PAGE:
Feiffer, J. (1999). Bark, George. HarperCollins.
I chose this text as a perfect reading for elementary special education students, grades one to five, as it summarizes the common misunderstanding and interaction issues. To assess the learners’ oral language, I will implement the strategy of oral sentence framing, presenting them with sentences and questions to be filled in (Babinski et al., 2018). The children will be asked to complete phrases based on the text given, pronouncing the words to be placed into the gaps.
To ascertain the readers’ phonological awareness, I will use the strategy of segmenting. This approach was exceptionally efficient for students with special literacy needs (Olszewski et al., 2017). I will offer the students an exercise containing the words they encountered in the story, for example, meow and bark, asking them to separate these words into specific syllables. Each of the words will be identified based on the number of syllables.
The phonics assessment will include the “Say It and Move It” activity, a lucrative option for investigating the students’ phonics knowledge. During this process, the learners will identify each phoneme, say it together with the teacher, and locate the sound within the word (Babinski et al., 2018). A similar exercise will be used to establish the students’ levels of fluency, where each individual is to re-read a specific sentence from the story out loud (Spear-Swerling, 2019). Based on the presented reading speed and accuracy, the general assumptions on fluency will be gained.
As for the vocabulary evaluation, I intend to use the Frayer model. In this activity, the students will be prompted to use the graphic organizer to define the words presented in the text and utilize them by inventing example sentences (Babinski et al., 2018). For the comprehension strategy, I have chosen the modified directed reading (DRA) procedure. I will include directions to evaluate the story before reading and post-reading questions for the children to compare their predictions to the text.
Text 2 – Dodd, E. (2003). Dog’s colorful day: A messy story about colors and counting. Puffin Books.
I chose this book as the second text as it is written perfectly for elementary students, informing them of various colors and numbers. I will implement the oral language strategy aimed at constructing syntactic structures (Spear-Swerling, 2019). I will provide the learners with kernel sentences, which the children will be asked to enlarge, saying a longer sentence. However, the sentence has to stay grammatically correct, avoiding common mistakes.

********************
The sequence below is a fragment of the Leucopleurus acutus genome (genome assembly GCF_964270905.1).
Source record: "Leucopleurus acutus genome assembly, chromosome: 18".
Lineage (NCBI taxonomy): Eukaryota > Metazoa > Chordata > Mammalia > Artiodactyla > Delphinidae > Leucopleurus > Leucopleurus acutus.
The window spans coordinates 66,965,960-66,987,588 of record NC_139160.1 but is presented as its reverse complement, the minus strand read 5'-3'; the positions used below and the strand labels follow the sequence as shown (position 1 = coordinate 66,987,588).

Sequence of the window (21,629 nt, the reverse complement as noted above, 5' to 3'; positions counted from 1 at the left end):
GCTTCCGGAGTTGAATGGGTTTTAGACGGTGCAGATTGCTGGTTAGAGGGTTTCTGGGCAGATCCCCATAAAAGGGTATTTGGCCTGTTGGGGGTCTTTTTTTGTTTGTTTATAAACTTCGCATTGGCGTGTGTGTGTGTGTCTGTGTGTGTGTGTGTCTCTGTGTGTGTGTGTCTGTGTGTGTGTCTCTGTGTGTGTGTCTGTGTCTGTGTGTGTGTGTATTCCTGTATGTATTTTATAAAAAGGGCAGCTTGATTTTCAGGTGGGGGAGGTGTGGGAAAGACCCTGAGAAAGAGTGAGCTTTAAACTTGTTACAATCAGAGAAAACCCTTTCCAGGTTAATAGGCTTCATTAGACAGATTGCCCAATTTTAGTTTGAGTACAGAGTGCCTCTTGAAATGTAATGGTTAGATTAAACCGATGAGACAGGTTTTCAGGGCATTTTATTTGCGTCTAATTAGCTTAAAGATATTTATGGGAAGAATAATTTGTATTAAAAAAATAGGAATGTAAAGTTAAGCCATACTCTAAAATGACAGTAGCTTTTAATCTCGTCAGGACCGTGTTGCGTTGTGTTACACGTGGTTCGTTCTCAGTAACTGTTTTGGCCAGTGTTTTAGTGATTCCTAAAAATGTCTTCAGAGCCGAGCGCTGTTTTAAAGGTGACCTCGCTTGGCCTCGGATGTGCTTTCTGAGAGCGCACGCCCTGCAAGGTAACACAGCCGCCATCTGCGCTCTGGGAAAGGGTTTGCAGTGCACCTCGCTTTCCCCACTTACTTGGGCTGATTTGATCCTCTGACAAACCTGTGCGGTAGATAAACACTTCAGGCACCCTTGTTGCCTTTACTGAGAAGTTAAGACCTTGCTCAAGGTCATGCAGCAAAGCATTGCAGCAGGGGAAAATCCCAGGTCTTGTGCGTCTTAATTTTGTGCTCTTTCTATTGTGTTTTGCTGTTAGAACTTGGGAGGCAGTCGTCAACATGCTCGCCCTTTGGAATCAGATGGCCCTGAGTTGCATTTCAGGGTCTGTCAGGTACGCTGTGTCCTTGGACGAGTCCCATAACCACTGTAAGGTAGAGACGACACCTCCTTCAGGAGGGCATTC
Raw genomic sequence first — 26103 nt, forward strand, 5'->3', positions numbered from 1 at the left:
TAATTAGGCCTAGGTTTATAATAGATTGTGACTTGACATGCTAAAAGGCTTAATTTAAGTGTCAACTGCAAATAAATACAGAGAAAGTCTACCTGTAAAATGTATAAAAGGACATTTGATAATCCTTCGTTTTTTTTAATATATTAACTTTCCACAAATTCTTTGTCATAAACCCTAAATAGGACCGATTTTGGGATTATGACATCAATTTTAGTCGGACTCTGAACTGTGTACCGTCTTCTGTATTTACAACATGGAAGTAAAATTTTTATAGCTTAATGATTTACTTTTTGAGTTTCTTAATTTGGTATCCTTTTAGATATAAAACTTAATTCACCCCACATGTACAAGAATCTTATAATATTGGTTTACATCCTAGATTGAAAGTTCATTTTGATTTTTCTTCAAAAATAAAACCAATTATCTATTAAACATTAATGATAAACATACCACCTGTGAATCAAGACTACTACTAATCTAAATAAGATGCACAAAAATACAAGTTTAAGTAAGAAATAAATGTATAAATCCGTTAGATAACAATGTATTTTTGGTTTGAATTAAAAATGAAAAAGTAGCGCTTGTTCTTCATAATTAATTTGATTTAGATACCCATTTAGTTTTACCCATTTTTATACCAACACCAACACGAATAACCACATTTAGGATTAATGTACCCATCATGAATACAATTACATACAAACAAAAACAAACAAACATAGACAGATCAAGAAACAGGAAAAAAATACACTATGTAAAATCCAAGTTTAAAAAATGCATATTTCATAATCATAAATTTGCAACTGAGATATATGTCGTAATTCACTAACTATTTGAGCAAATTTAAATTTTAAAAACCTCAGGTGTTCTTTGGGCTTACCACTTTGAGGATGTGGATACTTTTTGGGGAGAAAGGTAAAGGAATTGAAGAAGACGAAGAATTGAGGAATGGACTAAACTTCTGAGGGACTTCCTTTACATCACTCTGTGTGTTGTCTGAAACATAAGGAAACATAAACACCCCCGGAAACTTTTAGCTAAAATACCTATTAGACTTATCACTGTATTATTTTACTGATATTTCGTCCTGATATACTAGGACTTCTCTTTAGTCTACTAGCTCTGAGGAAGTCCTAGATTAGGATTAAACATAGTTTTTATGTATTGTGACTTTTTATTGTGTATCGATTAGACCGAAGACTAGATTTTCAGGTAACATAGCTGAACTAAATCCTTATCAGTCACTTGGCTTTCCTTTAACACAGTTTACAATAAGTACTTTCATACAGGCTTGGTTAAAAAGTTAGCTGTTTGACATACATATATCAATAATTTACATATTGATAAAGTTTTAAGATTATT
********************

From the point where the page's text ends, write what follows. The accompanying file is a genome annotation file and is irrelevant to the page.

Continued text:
A phonological awareness assessment suitable for this text is the blending strategy, which allows the students to learn the correct pronunciation of the target words. Names of colors and numbers will be used, and the children will pronounce each sound independently, afterward blending the sounds and saying the whole word (Olszewski et al., 2017). As for the phonics evaluation, I will use the decoding strategy, presenting the learners with specific words to be pronounced in the same pattern (Spear-Swerling, 2019). After that, I will also examine the students’ understanding by using a sorting task.
Ascertaining fluency is possible through morphology instruction, namely the first-part identification strategy. The children will be offered to find the first parts of specific words, for example, breakfast and chocolate, thus acquiring the techniques necessary for fluent reading (Claravall, 2016). The vocabulary will be assessed through the text talk, which is based on requesting the students to analyze the main point of the story and propose their ideas using the intended vocabulary (Babinski et al., 2018). Finally, comprehension will be explored by implementing cognates, and words in other languages, similar to the English variants in meaning, spelling, and pronunciation.
The research conducted allowed me to acquire a more precise understanding of techniques applied in literacy assessments. The strategies used must corroborate the learners’ capabilities and address the relevant skills taught during the activity. Given that learning is a complicated process, it is necessary to evaluate various sides of this phenomenon, from learning abilities to the children’s situational environment. I plan to include these features in my future literacy-related teachings, ensuring that my students understand the meaning behind the tasks presented to them.
Babinski, L. M., Amendum, S. J., Knotek, S. E., Sánchez, M., & Malone, P. (2018). Improving young English learners’ language and literacy skills through teacher professional development: A randomized controlled trial. American Educational Research Journal, 55(1), 117–143. Web.
Claravall, E. B. (2016). Integrating morphological knowledge in literacy instruction: Framework and principles to guide special education teachers. Teaching Exceptional Children, 48(4), 195–203. Web.
Olszewski, A., Soto, X., & Goldstein, H. (2017). Modeling alphabet skills as instructive feedback within a phonological awareness intervention. American Journal of Speech-Language Pathology, 26(3), 769–790. Web.
Spear-Swerling, L. (2019). Structured literacy and typical literacy practices: Understanding differences to create instructional opportunities. Teaching Exceptional Children, 51(3), 201–211. Web.